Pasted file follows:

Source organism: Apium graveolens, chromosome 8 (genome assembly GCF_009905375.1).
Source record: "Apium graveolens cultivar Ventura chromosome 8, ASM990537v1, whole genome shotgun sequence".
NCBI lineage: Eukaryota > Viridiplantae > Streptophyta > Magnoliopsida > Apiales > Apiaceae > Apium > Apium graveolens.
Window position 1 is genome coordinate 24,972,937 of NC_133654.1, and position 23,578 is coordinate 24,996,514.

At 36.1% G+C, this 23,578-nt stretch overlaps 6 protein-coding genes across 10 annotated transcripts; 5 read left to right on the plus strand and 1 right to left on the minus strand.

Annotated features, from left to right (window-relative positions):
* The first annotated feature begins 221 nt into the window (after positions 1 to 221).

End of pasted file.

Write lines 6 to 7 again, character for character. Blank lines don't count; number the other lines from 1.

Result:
Annotated features, from left to right (window-relative positions):
* The first annotated feature begins 221 nt into the window (after positions 1 to 221).